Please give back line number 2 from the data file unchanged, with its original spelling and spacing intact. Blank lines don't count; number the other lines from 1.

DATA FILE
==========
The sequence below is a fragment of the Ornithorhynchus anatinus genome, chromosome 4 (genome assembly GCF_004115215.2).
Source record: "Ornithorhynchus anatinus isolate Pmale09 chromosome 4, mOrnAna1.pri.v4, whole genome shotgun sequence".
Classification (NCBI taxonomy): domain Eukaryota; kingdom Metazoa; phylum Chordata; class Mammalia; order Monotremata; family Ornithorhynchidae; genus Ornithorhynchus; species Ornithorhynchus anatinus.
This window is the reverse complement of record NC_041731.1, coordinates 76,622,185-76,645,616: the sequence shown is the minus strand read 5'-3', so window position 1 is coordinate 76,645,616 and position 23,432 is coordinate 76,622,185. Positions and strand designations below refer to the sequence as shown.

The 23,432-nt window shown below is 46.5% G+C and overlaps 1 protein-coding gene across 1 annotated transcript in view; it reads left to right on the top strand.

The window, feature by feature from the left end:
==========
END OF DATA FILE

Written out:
Source record: "Ornithorhynchus anatinus isolate Pmale09 chromosome 4, mOrnAna1.pri.v4, whole genome shotgun sequence".